Steps for employees to identify and address this common mental disorder
In her recent blog ‘Three ways to deal with mental health’, Rachel Arkle highlighted three stages of effectively addressing mental health issues in the workplace: awareness, acceptance and sharing. To follow on from this, this blog will look more closely at these stages with regards to one of the most prevalent mental illnesses: social anxiety disorder[i].
Most people get nervous in certain situations; it is unusual to meet someone who does not feel anxious before giving an important presentation at work, for example. But for some, this feeling of anxiety -- of dread -- is far more familiar in daily experiences at work[ii]. For those who suffer from social anxiety, identifying how and when it affects you is crucial in being able to take steps to make your working life easier. You may find that some of the following feelings and experiences resonate with you (and cause physical symptoms[iii]):
o not having the confidence to speak up in meetings, despite having something to contribute;
o dreading introducing yourself to others (colleagues, clients);
o going without that coffee you want because you dread the thought of having to offer others a drink;
o feeling detached from your colleagues because you rarely have the courage to join in office conversation;
o feeling uncomfortable making phone calls, especially around others;
o feeling self-conscious if somebody is watching you work;
o being distracted from your immediate work tasks by worrying about an upcoming meeting;
o …and, of course, presentations.
Accepting social anxiety does not just mean acknowledging that it is something you experience, but also making peace with it. This is not to say that you should accept it as something permanent or unchangeable - but to calmly recognise it during situations when it is causing you trouble is the best way to deal with it in those moments[iv].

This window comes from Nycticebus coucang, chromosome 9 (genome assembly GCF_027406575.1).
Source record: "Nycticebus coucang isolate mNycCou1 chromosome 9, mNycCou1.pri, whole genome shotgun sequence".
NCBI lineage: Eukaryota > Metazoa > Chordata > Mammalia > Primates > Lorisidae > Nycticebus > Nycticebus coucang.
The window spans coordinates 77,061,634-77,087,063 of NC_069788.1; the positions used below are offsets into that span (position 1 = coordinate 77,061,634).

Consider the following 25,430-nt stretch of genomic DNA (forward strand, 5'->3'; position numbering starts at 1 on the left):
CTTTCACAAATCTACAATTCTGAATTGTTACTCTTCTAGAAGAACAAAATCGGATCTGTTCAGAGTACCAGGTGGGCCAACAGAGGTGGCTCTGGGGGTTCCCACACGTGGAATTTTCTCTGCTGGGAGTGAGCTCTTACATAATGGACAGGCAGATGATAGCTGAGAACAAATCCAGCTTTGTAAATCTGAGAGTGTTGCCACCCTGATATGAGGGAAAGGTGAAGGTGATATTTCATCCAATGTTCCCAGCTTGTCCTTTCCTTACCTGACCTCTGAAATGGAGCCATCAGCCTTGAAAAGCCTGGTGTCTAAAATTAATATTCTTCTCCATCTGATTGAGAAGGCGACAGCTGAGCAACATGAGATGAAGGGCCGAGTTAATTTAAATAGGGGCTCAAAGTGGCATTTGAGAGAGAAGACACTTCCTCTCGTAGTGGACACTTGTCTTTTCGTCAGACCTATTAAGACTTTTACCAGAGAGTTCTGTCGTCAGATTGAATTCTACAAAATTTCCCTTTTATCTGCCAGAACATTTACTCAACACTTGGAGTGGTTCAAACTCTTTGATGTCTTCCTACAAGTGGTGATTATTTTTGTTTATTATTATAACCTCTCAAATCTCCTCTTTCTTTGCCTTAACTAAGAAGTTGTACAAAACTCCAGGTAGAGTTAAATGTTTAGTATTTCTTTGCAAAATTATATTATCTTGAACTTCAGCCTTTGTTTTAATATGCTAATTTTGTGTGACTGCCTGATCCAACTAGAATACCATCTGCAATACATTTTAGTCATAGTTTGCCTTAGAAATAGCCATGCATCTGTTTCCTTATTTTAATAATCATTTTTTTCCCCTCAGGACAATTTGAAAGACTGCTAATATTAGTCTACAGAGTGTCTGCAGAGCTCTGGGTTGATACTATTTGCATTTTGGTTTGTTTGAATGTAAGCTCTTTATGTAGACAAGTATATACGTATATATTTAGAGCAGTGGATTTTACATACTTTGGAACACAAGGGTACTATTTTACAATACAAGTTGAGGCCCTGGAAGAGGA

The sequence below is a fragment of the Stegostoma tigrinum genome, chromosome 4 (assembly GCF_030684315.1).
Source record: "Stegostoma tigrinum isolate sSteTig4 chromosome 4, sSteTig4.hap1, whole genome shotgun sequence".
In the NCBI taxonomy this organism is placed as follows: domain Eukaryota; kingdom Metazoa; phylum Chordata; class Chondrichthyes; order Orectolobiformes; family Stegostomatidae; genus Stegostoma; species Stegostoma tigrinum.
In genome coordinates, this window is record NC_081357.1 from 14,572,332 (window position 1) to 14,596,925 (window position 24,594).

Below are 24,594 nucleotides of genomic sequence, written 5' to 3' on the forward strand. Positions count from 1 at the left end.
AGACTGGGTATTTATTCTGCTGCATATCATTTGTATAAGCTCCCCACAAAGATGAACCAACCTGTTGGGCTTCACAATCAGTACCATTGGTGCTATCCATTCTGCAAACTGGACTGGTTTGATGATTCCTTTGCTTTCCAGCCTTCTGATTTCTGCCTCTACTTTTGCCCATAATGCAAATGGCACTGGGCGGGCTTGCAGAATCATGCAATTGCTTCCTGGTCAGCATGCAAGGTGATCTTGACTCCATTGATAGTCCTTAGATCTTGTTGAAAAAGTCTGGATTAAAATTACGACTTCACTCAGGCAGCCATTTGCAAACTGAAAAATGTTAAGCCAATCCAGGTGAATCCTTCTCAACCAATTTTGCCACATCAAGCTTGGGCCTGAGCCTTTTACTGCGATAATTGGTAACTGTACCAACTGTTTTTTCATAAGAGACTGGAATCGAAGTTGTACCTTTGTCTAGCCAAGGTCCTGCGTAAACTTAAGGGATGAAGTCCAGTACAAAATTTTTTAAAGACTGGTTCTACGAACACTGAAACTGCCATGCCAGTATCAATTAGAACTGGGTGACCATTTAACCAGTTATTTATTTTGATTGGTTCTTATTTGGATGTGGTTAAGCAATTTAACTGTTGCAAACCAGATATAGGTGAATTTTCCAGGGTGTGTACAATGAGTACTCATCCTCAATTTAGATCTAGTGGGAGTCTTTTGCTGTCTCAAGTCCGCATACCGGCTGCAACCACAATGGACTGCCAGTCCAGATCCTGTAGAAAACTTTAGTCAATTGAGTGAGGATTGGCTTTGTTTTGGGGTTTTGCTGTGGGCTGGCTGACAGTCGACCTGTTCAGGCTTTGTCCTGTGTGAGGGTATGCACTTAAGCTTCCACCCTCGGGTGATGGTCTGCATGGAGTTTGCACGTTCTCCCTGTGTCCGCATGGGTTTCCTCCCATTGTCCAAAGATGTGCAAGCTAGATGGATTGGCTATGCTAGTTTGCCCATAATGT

Discussing your social anxiety with others is perhaps the hardest step to take, but can bring the most relief. If you are concerned about disclosing it to a manager, it might be helpful to start by talking it over with a closer colleague. Only you can judge who is likely to be the most understanding and who you are most comfortable sharing this information with. If you do decide to take this step, the following should help it go smoothly as possible:
o do it on a ‘good’ day when you are feeling strong enough; you want it to be a productive conversation, not to break down at work
o if you are worried about your employer judging your capability, emphasise that you do not wish to ever be overlooked for certain tasks or responsibilities because of your social anxiety (say that you will raise any issues yourself if they arise)
o if you are comfortable doing so, tell them what you are doing outside of work to help yourself.
Once you have spoken about it, it will be easier to raise any concerns related to your social anxiety in the future.
Written by Emily Jarrett
Having recently completed an MSc in Organisational Psychology, Emily is now a Psychologist at Work Psychology Group. She has experience in the areas of selection and assessment, and is also interested in counselling and career coaching. Emily is passionate about improving people’s mental health, especially in the workplace, and enjoyed studying the wellbeing of professional dancers for her dissertation.
[i] Stein, M. B., & Stein, D. J. (2008). Social anxiety disorder. The Lancet, 371(9618), 1115-1125.
[ii] Stein, M. B., & Kean, Y. M. (2000). Disability and quality of life in social phobia: epidemiologic findings. American Journal of Psychiatry, 157(10), 1606-1613.
[iii] National Collaborating Centre for Mental Health (UK. (2013). Social anxiety disorder: recognition, assessment and treatment. British Psychological Society.
[iv] Dalrymple, K. L., & Herbert, J. D. (2007). Acceptance and commitment therapy for generalized social anxiety disorder a pilot study. Behavior Modification, 31(5), 543-568.